The withdrawal of European Patent No. 872562 represents a stumbling block for Applera, which is on a global effort to enforce its intellectual property in instrumentation used for real-time PCR.
In November, Applera received a US patent covering its real-time PCR instrumentation, and then filed suit on Bio-Rad, Bio-Rad subsidiary MJ Research, and Stratagene for allegedly infringing the patent.
Ana Kapor, manager of investor relations at Applied Biosystems, an operating group of Applera told DrugResearcher.com: "The EPO found the patent to lack novelty in view of an unpublished research report."
Applera maintains the report is not an admissible reference because it was not "published" and the reference does not disclose the claimed invention.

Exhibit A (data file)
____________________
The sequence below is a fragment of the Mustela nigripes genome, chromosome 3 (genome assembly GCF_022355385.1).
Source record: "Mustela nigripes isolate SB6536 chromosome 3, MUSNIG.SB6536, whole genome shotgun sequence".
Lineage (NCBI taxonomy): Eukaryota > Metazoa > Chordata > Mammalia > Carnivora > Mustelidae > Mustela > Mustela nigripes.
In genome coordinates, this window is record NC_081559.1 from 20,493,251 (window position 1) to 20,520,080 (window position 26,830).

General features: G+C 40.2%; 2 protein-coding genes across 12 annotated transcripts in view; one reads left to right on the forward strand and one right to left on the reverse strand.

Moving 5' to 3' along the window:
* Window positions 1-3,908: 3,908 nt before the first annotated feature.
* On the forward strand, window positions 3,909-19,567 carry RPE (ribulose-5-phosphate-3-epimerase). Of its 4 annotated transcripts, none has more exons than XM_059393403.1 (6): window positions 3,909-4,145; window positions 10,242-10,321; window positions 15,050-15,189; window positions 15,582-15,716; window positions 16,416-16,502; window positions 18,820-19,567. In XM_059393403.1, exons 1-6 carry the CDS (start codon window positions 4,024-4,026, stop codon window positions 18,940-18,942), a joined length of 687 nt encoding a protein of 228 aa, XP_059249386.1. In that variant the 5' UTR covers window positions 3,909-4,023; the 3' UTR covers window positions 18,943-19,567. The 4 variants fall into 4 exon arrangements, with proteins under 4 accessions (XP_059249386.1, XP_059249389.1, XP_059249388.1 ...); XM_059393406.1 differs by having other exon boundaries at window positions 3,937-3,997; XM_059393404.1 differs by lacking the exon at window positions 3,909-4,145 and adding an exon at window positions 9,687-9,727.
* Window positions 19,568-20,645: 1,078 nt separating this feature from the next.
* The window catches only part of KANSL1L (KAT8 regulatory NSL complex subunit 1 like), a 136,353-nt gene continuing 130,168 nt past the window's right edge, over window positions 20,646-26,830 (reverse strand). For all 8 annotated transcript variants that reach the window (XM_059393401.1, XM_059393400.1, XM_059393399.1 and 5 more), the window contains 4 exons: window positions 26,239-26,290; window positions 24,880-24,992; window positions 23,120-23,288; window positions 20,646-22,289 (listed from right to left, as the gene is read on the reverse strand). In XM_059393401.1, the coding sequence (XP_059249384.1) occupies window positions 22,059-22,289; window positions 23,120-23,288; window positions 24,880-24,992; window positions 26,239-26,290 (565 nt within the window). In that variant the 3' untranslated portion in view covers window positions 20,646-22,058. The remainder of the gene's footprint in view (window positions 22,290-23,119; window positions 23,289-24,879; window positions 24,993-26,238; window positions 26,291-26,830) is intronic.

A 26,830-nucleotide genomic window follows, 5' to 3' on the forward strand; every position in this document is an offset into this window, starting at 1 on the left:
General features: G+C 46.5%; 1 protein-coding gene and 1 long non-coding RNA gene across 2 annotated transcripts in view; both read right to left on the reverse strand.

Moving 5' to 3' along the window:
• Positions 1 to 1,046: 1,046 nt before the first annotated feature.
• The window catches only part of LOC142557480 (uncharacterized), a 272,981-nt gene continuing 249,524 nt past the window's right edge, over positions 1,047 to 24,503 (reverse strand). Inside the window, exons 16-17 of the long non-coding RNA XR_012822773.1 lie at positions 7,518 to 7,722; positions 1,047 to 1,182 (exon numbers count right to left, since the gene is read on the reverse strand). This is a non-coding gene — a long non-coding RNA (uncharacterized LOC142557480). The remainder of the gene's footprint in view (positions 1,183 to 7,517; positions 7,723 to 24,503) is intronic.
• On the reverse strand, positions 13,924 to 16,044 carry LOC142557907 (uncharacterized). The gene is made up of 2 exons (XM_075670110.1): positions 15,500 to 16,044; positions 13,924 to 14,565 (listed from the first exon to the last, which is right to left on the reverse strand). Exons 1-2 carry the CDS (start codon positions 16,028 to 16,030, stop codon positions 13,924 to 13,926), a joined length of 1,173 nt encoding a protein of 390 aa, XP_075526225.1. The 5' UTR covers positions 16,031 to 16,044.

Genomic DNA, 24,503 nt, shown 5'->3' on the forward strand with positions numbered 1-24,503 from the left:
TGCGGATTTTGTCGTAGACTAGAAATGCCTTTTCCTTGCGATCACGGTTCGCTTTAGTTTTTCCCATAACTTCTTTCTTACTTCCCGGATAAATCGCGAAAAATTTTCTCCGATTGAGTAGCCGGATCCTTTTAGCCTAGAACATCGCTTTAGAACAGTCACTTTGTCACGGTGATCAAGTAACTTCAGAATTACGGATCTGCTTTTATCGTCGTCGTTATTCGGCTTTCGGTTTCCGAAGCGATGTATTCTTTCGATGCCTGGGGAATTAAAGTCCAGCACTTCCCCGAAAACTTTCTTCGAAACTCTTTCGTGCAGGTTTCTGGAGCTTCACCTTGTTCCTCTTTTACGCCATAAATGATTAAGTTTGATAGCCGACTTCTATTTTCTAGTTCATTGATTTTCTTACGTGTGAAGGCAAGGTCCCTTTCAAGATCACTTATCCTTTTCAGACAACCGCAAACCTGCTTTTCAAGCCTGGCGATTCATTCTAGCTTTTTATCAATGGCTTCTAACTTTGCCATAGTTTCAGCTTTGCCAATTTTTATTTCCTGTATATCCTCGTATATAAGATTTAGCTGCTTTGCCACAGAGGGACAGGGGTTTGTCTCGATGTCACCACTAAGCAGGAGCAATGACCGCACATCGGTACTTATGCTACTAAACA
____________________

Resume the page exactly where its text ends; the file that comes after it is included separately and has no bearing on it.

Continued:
"The decision was based in part on the testimony of a live witness; a very unusual procedure," Kapor added.
In June, ABI obtained injunctions from a German court that enjoined Bio-Rad Laboratories, MJ Research, and Biozym, an MJ Research distributor in Germany, from manufacturing and selling thermal cyclers for real-time PCR. The court found that the defendants infringed a German patent corresponding to European Patent No. 872562, issued to ABI's parent company Applera in September 2002.
Applera's US and Japanese real-time thermal cycler patents remain in place. The company plan to appeal against the decision in a process that is expected to take 1-2 years.